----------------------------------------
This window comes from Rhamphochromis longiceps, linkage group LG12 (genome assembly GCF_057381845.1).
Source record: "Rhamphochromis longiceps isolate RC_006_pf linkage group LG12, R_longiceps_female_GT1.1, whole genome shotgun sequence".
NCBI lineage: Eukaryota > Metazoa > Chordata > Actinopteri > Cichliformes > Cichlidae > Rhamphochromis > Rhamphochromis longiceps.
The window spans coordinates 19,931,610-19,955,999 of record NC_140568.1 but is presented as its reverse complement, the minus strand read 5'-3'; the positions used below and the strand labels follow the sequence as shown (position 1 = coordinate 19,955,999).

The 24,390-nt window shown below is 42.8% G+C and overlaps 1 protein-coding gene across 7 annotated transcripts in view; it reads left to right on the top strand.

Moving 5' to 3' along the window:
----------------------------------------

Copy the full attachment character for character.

This window comes from Rhamphochromis longiceps, linkage group LG12 (genome assembly GCF_057381845.1).
Source record: "Rhamphochromis longiceps isolate RC_006_pf linkage group LG12, R_longiceps_female_GT1.1, whole genome shotgun sequence".
NCBI lineage: Eukaryota > Metazoa > Chordata > Actinopteri > Cichliformes > Cichlidae > Rhamphochromis > Rhamphochromis longiceps.
The window spans coordinates 19,931,610-19,955,999 of record NC_140568.1 but is presented as its reverse complement, the minus strand read 5'-3'; the positions used below and the strand labels follow the sequence as shown (position 1 = coordinate 19,955,999).

The 24,390-nt window shown below is 42.8% G+C and overlaps 1 protein-coding gene across 7 annotated transcripts in view; it reads left to right on the top strand.

Moving 5' to 3' along the window: